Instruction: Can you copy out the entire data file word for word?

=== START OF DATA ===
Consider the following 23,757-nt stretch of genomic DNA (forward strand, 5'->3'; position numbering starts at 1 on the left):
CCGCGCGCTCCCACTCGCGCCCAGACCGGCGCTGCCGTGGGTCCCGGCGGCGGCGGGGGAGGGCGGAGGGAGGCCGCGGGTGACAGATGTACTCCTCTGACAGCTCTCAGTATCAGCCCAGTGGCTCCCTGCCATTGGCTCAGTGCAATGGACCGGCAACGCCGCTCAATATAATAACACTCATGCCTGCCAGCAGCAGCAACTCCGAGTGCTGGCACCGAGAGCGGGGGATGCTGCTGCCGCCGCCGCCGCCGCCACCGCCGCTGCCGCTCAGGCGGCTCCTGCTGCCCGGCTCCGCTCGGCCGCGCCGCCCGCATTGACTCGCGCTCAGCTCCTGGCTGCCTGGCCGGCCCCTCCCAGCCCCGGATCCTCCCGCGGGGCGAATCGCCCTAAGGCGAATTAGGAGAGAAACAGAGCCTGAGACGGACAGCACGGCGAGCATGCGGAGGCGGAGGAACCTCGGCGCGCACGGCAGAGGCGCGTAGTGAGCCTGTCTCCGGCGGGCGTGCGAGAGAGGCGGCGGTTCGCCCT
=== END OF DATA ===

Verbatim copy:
Consider the following 23,757-nt stretch of genomic DNA (forward strand, 5'->3'; position numbering starts at 1 on the left):
CCGCGCGCTCCCACTCGCGCCCAGACCGGCGCTGCCGTGGGTCCCGGCGGCGGCGGGGGAGGGCGGAGGGAGGCCGCGGGTGACAGATGTACTCCTCTGACAGCTCTCAGTATCAGCCCAGTGGCTCCCTGCCATTGGCTCAGTGCAATGGACCGGCAACGCCGCTCAATATAATAACACTCATGCCTGCCAGCAGCAGCAACTCCGAGTGCTGGCACCGAGAGCGGGGGATGCTGCTGCCGCCGCCGCCGCCGCCACCGCCGCTGCCGCTCAGGCGGCTCCTGCTGCCCGGCTCCGCTCGGCCGCGCCGCCCGCATTGACTCGCGCTCAGCTCCTGGCTGCCTGGCCGGCCCCTCCCAGCCCCGGATCCTCCCGCGGGGCGAATCGCCCTAAGGCGAATTAGGAGAGAAACAGAGCCTGAGACGGACAGCACGGCGAGCATGCGGAGGCGGAGGAACCTCGGCGCGCACGGCAGAGGCGCGTAGTGAGCCTGTCTCCGGCGGGCGTGCGAGAGAGGCGGCGGTTCGCCCT